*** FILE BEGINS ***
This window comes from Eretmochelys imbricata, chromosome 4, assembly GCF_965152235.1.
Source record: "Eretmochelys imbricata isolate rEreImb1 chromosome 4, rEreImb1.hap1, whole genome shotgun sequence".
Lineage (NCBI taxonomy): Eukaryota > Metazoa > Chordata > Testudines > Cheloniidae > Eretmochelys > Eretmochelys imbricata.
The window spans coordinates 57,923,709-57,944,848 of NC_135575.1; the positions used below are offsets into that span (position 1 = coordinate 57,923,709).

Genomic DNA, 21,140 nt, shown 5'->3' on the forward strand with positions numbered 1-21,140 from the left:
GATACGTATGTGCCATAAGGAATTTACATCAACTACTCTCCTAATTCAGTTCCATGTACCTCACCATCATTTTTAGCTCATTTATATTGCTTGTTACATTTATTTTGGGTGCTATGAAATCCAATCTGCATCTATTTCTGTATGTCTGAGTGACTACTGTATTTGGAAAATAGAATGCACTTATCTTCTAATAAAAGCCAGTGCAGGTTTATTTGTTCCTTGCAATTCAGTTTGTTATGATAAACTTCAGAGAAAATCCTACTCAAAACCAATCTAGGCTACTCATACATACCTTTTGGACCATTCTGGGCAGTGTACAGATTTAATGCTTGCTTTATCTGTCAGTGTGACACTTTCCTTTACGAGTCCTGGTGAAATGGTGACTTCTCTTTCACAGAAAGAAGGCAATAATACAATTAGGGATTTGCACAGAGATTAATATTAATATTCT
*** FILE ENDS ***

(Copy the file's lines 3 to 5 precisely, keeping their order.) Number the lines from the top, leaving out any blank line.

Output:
Lineage (NCBI taxonomy): Eukaryota > Metazoa > Chordata > Testudines > Cheloniidae > Eretmochelys > Eretmochelys imbricata.
The window spans coordinates 57,923,709-57,944,848 of NC_135575.1; the positions used below are offsets into that span (position 1 = coordinate 57,923,709).

Genomic DNA, 21,140 nt, shown 5'->3' on the forward strand with positions numbered 1-21,140 from the left: